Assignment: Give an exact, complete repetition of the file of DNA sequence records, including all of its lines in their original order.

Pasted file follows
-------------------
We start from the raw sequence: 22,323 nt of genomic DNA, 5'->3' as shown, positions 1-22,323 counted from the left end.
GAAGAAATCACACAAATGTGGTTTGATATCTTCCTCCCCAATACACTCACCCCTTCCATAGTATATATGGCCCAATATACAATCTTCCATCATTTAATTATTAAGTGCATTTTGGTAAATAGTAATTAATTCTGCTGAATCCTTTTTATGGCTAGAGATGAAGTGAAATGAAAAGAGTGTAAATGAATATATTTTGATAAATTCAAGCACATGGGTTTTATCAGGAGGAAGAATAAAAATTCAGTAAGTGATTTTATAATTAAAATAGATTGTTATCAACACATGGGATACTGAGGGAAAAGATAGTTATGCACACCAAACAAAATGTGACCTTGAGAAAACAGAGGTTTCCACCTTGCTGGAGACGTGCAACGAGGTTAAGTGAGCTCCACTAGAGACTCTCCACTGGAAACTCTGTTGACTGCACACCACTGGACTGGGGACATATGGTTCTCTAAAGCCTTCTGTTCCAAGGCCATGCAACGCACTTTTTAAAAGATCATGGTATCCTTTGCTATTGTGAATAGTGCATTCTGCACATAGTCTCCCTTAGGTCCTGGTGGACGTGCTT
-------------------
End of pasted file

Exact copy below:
We start from the raw sequence: 22,323 nt of genomic DNA, 5'->3' as shown, positions 1-22,323 counted from the left end.
GAAGAAATCACACAAATGTGGTTTGATATCTTCCTCCCCAATACACTCACCCCTTCCATAGTATATATGGCCCAATATACAATCTTCCATCATTTAATTATTAAGTGCATTTTGGTAAATAGTAATTAATTCTGCTGAATCCTTTTTATGGCTAGAGATGAAGTGAAATGAAAAGAGTGTAAATGAATATATTTTGATAAATTCAAGCACATGGGTTTTATCAGGAGGAAGAATAAAAATTCAGTAAGTGATTTTATAATTAAAATAGATTGTTATCAACACATGGGATACTGAGGGAAAAGATAGTTATGCACACCAAACAAAATGTGACCTTGAGAAAACAGAGGTTTCCACCTTGCTGGAGACGTGCAACGAGGTTAAGTGAGCTCCACTAGAGACTCTCCACTGGAAACTCTGTTGACTGCACACCACTGGACTGGGGACATATGGTTCTCTAAAGCCTTCTGTTCCAAGGCCATGCAACGCACTTTTTAAAAGATCATGGTATCCTTTGCTATTGTGAATAGTGCATTCTGCACATAGTCTCCCTTAGGTCCTGGTGGACGTGCTT